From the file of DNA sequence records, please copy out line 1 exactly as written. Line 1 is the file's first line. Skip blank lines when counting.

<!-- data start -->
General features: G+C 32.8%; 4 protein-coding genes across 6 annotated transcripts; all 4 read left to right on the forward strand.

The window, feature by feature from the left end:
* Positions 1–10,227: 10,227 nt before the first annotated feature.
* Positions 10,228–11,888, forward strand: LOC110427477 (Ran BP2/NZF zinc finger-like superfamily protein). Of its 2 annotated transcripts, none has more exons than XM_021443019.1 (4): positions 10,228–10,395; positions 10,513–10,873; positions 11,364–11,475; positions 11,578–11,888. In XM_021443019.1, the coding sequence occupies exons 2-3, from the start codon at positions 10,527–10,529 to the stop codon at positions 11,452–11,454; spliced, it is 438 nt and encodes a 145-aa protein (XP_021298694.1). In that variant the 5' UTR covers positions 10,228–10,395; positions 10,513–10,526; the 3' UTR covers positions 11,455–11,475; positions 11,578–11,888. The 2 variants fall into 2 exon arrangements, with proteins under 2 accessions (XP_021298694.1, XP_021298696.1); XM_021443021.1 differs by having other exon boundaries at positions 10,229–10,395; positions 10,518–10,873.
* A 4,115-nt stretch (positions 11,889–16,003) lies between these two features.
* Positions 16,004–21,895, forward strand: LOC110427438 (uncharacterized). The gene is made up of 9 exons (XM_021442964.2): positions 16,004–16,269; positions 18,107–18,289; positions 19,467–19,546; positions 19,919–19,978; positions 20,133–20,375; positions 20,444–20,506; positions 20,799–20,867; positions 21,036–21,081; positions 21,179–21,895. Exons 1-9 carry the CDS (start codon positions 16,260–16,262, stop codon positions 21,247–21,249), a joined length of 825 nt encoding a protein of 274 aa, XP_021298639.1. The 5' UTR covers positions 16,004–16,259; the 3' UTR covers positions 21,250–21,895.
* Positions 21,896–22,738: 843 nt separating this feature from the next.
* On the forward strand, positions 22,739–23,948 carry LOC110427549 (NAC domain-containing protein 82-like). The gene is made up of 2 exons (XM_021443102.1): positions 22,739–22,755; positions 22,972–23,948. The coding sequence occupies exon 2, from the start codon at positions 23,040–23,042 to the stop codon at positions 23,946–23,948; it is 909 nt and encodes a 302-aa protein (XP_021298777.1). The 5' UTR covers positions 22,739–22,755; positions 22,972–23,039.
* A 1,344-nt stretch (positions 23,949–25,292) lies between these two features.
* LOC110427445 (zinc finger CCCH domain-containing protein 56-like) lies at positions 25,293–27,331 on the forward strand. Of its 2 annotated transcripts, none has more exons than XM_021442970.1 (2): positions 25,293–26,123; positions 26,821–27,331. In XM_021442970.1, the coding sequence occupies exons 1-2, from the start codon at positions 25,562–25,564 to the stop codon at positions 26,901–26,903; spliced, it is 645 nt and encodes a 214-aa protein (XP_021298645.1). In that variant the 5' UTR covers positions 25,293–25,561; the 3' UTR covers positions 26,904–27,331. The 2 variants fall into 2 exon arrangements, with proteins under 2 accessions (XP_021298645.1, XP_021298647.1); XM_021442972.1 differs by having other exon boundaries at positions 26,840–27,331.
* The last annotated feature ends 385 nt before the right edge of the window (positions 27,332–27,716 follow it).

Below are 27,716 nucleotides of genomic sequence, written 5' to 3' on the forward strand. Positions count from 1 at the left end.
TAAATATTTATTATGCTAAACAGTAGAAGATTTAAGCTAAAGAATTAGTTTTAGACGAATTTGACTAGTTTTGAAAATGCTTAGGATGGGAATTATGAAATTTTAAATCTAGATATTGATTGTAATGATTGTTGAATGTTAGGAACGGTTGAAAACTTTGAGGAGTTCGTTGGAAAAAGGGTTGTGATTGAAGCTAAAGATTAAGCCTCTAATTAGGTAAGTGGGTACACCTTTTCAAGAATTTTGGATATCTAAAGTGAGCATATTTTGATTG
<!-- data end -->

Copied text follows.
General features: G+C 32.8%; 4 protein-coding genes across 6 annotated transcripts; all 4 read left to right on the forward strand.